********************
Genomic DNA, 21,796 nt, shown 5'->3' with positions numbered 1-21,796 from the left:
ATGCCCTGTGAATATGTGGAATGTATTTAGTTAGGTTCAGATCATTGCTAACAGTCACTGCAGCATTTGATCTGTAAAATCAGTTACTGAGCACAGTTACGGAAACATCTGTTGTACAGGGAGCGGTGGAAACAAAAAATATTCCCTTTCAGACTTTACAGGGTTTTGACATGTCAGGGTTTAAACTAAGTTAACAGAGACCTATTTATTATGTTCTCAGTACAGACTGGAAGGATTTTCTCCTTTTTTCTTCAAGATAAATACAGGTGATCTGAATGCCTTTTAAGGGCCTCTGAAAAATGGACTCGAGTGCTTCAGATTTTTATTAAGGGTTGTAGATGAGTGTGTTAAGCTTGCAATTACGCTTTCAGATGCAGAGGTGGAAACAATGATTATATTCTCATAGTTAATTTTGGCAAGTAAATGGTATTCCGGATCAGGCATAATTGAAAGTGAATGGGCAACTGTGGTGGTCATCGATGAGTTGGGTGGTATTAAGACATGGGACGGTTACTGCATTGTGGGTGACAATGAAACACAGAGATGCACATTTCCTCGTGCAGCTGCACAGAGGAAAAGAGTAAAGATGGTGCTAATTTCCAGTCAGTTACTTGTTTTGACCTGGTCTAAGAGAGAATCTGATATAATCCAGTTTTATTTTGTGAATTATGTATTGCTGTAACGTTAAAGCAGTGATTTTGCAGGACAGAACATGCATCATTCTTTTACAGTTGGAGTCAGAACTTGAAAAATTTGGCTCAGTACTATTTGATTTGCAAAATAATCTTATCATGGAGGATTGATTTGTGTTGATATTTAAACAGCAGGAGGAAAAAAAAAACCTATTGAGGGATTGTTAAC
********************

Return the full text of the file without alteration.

Genomic DNA, 21,796 nt, shown 5'->3' with positions numbered 1-21,796 from the left:
ATGCCCTGTGAATATGTGGAATGTATTTAGTTAGGTTCAGATCATTGCTAACAGTCACTGCAGCATTTGATCTGTAAAATCAGTTACTGAGCACAGTTACGGAAACATCTGTTGTACAGGGAGCGGTGGAAACAAAAAATATTCCCTTTCAGACTTTACAGGGTTTTGACATGTCAGGGTTTAAACTAAGTTAACAGAGACCTATTTATTATGTTCTCAGTACAGACTGGAAGGATTTTCTCCTTTTTTCTTCAAGATAAATACAGGTGATCTGAATGCCTTTTAAGGGCCTCTGAAAAATGGACTCGAGTGCTTCAGATTTTTATTAAGGGTTGTAGATGAGTGTGTTAAGCTTGCAATTACGCTTTCAGATGCAGAGGTGGAAACAATGATTATATTCTCATAGTTAATTTTGGCAAGTAAATGGTATTCCGGATCAGGCATAATTGAAAGTGAATGGGCAACTGTGGTGGTCATCGATGAGTTGGGTGGTATTAAGACATGGGACGGTTACTGCATTGTGGGTGACAATGAAACACAGAGATGCACATTTCCTCGTGCAGCTGCACAGAGGAAAAGAGTAAAGATGGTGCTAATTTCCAGTCAGTTACTTGTTTTGACCTGGTCTAAGAGAGAATCTGATATAATCCAGTTTTATTTTGTGAATTATGTATTGCTGTAACGTTAAAGCAGTGATTTTGCAGGACAGAACATGCATCATTCTTTTACAGTTGGAGTCAGAACTTGAAAAATTTGGCTCAGTACTATTTGATTTGCAAAATAATCTTATCATGGAGGATTGATTTGTGTTGATATTTAAACAGCAGGAGGAAAAAAAAAACCTATTGAGGGATTGTTAAC